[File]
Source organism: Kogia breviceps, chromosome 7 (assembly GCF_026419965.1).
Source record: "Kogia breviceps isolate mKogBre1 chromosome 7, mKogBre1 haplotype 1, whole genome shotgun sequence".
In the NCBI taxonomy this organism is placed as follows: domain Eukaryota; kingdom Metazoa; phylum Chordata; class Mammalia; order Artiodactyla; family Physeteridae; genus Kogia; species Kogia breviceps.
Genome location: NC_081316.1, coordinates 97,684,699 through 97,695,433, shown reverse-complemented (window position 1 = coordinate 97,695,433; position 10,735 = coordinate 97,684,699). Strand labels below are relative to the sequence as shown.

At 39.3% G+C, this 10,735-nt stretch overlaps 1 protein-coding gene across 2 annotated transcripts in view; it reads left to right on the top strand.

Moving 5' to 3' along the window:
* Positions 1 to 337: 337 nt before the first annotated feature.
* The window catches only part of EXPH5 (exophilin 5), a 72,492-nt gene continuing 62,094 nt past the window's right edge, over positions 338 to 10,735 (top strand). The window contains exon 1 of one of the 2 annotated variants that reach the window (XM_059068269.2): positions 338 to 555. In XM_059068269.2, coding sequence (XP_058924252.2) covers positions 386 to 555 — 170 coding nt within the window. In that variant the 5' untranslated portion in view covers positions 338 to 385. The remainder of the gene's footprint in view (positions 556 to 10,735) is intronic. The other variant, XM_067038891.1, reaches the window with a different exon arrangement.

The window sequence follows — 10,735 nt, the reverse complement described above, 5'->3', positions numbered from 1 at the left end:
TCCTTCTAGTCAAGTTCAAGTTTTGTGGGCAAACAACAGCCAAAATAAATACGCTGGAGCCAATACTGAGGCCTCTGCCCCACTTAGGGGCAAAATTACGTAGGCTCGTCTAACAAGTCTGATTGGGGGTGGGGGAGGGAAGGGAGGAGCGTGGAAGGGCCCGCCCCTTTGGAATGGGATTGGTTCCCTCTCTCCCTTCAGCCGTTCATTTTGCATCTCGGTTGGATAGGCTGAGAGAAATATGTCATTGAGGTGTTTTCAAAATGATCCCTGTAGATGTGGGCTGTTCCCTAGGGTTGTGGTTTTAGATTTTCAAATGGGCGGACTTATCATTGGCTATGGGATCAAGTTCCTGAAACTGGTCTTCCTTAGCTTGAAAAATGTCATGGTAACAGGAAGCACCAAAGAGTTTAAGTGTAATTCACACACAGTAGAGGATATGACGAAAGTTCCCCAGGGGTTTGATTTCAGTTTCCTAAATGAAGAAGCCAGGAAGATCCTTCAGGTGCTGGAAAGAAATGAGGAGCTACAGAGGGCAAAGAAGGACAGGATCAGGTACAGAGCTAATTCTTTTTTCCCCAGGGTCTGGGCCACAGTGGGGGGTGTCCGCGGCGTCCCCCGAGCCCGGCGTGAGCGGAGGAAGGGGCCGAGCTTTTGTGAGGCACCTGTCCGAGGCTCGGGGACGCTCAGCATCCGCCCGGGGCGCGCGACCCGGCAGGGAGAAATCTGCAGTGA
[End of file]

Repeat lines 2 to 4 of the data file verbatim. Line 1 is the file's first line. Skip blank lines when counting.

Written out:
Source record: "Kogia breviceps isolate mKogBre1 chromosome 7, mKogBre1 haplotype 1, whole genome shotgun sequence".
In the NCBI taxonomy this organism is placed as follows: domain Eukaryota; kingdom Metazoa; phylum Chordata; class Mammalia; order Artiodactyla; family Physeteridae; genus Kogia; species Kogia breviceps.
Genome location: NC_081316.1, coordinates 97,684,699 through 97,695,433, shown reverse-complemented (window position 1 = coordinate 97,695,433; position 10,735 = coordinate 97,684,699). Strand labels below are relative to the sequence as shown.